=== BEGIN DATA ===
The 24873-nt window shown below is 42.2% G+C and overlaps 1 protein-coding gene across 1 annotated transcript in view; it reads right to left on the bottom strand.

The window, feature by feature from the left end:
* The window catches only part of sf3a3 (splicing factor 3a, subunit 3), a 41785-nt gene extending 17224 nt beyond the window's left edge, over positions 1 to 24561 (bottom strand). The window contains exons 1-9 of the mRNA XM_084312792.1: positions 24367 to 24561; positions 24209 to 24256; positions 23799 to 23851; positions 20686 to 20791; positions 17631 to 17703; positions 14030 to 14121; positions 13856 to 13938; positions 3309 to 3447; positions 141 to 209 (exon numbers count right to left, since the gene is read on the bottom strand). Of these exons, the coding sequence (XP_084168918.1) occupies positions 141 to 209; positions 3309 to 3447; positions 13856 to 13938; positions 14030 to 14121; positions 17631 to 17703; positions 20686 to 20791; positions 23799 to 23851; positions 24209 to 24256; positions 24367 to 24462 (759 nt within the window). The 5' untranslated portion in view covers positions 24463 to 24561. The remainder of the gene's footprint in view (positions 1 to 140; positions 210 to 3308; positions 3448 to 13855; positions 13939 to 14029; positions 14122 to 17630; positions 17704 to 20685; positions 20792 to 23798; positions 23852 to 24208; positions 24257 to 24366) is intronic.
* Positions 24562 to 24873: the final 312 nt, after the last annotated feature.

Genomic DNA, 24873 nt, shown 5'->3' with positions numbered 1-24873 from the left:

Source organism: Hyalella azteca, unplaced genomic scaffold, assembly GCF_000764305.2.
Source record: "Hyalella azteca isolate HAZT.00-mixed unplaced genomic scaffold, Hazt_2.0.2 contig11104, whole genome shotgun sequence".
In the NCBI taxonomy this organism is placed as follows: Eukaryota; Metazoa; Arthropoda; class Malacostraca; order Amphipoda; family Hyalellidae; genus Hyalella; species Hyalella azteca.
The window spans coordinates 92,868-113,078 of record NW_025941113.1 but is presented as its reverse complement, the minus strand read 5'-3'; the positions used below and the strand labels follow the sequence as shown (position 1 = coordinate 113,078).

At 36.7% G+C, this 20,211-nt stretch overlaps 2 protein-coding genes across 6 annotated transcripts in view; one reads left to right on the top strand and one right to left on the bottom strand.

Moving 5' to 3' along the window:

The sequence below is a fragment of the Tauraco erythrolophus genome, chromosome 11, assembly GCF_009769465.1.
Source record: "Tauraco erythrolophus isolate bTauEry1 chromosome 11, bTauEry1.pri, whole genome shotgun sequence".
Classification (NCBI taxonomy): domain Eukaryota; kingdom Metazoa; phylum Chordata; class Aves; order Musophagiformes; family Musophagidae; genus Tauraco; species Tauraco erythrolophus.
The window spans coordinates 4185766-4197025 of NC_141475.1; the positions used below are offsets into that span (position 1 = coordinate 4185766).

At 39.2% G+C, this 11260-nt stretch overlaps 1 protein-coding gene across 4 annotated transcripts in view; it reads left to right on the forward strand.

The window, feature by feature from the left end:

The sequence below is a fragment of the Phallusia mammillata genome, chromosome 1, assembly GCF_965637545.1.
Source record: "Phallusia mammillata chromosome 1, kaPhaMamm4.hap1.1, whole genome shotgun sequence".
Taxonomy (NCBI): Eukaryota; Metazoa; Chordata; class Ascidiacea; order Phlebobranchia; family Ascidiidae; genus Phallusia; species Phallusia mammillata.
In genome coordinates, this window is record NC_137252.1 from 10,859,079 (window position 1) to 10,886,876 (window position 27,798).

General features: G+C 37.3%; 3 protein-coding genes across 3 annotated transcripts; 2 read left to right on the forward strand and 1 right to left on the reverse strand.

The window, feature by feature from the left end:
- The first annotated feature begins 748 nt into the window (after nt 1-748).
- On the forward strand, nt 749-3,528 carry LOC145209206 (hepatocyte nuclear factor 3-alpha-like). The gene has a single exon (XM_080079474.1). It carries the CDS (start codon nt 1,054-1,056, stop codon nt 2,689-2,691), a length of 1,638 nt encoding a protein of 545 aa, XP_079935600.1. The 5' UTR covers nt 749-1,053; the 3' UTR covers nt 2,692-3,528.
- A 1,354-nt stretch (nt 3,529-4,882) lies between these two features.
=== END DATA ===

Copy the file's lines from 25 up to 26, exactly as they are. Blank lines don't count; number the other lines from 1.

- On the forward strand, nt 749-3,528 carry LOC145209206 (hepatocyte nuclear factor 3-alpha-like). The gene has a single exon (XM_080079474.1). It carries the CDS (start codon nt 1,054-1,056, stop codon nt 2,689-2,691), a length of 1,638 nt encoding a protein of 545 aa, XP_079935600.1. The 5' UTR covers nt 749-1,053; the 3' UTR covers nt 2,692-3,528.
- A 1,354-nt stretch (nt 3,529-4,882) lies between these two features.